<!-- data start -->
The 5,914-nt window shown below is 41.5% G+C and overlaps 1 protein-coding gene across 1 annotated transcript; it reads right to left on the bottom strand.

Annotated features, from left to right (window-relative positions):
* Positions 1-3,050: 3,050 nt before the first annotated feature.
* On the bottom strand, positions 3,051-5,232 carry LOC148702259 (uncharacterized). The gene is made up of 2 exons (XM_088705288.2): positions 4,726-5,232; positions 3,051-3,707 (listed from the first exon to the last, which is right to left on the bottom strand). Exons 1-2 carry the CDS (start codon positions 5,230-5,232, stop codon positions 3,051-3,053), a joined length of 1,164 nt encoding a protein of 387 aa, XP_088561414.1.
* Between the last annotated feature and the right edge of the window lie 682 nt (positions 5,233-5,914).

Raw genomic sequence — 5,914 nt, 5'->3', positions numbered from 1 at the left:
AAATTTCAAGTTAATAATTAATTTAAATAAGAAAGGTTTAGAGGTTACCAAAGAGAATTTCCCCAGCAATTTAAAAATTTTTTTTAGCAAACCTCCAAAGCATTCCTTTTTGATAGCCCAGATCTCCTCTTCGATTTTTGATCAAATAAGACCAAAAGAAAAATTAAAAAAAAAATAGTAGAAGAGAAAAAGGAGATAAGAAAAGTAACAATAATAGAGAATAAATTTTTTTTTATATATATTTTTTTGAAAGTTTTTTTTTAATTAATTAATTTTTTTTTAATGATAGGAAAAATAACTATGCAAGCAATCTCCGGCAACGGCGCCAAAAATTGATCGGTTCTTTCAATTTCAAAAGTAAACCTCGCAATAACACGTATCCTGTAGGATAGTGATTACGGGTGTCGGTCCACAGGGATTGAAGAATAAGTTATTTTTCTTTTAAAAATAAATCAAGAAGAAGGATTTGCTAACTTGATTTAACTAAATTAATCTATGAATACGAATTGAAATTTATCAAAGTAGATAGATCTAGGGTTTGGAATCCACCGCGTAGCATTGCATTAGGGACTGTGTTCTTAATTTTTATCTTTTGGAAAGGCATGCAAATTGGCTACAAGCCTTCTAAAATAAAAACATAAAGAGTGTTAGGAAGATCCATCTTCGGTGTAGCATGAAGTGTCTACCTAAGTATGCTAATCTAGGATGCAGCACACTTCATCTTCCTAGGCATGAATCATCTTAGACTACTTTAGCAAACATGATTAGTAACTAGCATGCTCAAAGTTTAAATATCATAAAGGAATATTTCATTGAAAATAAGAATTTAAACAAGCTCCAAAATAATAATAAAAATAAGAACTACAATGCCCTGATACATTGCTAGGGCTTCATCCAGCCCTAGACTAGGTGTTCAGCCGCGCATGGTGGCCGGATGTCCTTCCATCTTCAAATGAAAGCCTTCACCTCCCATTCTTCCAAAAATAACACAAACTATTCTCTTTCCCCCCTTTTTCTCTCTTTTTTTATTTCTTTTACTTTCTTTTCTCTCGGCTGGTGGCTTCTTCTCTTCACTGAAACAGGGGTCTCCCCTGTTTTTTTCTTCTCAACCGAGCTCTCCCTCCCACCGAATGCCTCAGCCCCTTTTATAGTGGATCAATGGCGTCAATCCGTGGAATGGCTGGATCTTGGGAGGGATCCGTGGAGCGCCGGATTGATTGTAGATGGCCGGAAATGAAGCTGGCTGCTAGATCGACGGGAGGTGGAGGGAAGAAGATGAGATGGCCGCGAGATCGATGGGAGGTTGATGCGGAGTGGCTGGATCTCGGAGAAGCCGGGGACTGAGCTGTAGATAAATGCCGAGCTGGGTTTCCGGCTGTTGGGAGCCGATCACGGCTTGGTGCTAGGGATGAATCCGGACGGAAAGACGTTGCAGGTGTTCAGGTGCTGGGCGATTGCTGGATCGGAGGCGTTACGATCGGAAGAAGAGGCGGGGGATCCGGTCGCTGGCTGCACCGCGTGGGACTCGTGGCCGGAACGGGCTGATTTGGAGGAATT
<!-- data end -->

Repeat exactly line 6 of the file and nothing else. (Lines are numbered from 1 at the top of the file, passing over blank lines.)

Raw genomic sequence — 5,914 nt, 5'->3', positions numbered from 1 at the left: